A baby monitor isn’t a must-have item but it is useful if you live in a large house or if your baby’s room is some distance from yours. We've tested audio, video and motion monitors and looked at privacy issues.
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Snapshot: The Motorola Hubble app is used with the MBP854 Digital Video monitor. Is it any good?
Snapshot: The Motorola MBP 11 Digital Audio is an audio baby monitor with some useful features. But how well does it perform?
Snapshot: The Motorola MBP854 Digital Video is an audio and video baby monitor with some useful features. But how well does it perform?
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Monitors using common radio frequencies may pick up signals and interference from other nearby devices (including your neighbours') such as cordless phones, microwaves, or other baby monitors. Some monitors let you choose from several frequencies to minimise this. Monitors that use DECT (digital enhanced cordless telecommunication) are more private and offer less interference as the frequency isn't as common as other devices in the home.
The simplest baby monitors have a transmitter (baby unit) that's placed near the baby and a receiver (parent unit) that you keep nearby. You plug them in, make sure both units are set to the same channel, switch them on, and adjust the volume on the parent unit to a level you can easily hear.
Combined audio-video monitors allow you to hear and see your baby. You have a few options here: an “off-the-shelf” audio-video monitor with both a parent and baby unit, a WiFi-enabled camera and audio unit that can be monitored via your smartphone, tablet or computer or you can “make your own” by using a baby monitor app with 2 smartphones or tablets.
Baby monitor apps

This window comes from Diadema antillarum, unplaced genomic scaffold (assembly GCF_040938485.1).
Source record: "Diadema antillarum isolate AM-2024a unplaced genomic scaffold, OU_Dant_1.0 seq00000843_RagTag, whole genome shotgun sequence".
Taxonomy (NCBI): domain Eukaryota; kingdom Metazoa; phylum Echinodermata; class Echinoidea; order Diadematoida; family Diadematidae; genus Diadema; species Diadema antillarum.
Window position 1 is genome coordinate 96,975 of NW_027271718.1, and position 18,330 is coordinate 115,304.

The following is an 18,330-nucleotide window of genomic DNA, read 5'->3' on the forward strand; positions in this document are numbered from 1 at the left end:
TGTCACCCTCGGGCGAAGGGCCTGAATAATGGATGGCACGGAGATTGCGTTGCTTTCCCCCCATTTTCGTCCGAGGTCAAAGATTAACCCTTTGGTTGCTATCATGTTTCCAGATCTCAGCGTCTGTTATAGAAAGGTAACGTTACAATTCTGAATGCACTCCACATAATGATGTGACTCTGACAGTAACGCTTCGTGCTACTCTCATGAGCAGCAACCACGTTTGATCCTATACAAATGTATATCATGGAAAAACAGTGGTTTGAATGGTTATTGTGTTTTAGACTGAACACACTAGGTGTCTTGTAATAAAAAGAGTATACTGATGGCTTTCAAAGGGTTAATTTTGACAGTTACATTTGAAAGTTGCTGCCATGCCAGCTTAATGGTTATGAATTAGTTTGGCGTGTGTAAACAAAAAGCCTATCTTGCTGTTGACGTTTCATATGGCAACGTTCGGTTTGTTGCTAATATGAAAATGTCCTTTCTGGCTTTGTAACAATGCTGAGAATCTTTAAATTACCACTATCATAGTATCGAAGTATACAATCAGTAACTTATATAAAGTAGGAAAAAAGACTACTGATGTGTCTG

You can turn 2 smartphones or tablets (or 1 of each), into a baby monitoring system by downloading a suitable app to both devices. The apps we tested performed well and are usually inexpensive, so we think they’re worth a try if you have a spare smartphone or tablet lying around.
The “child” unit uses the device's built-in microphone and camera to check baby's sound and movements, while the “parent” unit lets you keep an eye and ear on them wherever you are. One downside is picture quality, which in dark lighting can be very poor. Like all internet-enabled devices, it won't work if your connection goes down, unless both devices are 3G-enabled.
Some apps, such as the Motorola Hubble, aren’t designed to be used with 2 phones or tablets – they pair with baby monitor devices from the same brand to enable a phone or tablet to be used as the “parent” unit. While the app is usually free, you’ll need to buy the baby monitor device to use with it.
WiFi-enabled baby monitors can be viewed anywhere with an internet connection, as long as both units are in WiFi range. If you're going to view your monitor over the internet, make sure the connection is secure and the firmware is up-to-date.
Baby monitors operating on public transmission frequencies mean anyone with a receiver (such as a two-way radio, walkie-talkie, or another baby monitor) could listen in to conversations you have near the baby monitor. If you're using a WiFi-enabled baby monitor, set it up with a secure login password known only to you (separate to your local WiFi password). If you don't change your camera's login password from the default (which is often blank), you risk leaving your connection vulnerable to hackers.
There've been several reported cases of hackers yelling at babies via unsecured WiFi baby monitors, or accessing open webcam feeds that haven't been protected with a unique password. Make sure your WiFi monitor is upgraded to the manufacturer's latest firmware version to close potential security loopholes (the instructions should tell you how to do this), and that any associated smartphone apps are also up-to-date.
We also check for interference from a microwave or a digital cordless phone – and whether the monitor causes interference in a TV or a digital cordless phone.
Check out more of our tests, articles, news and surveys in our Family & health section.
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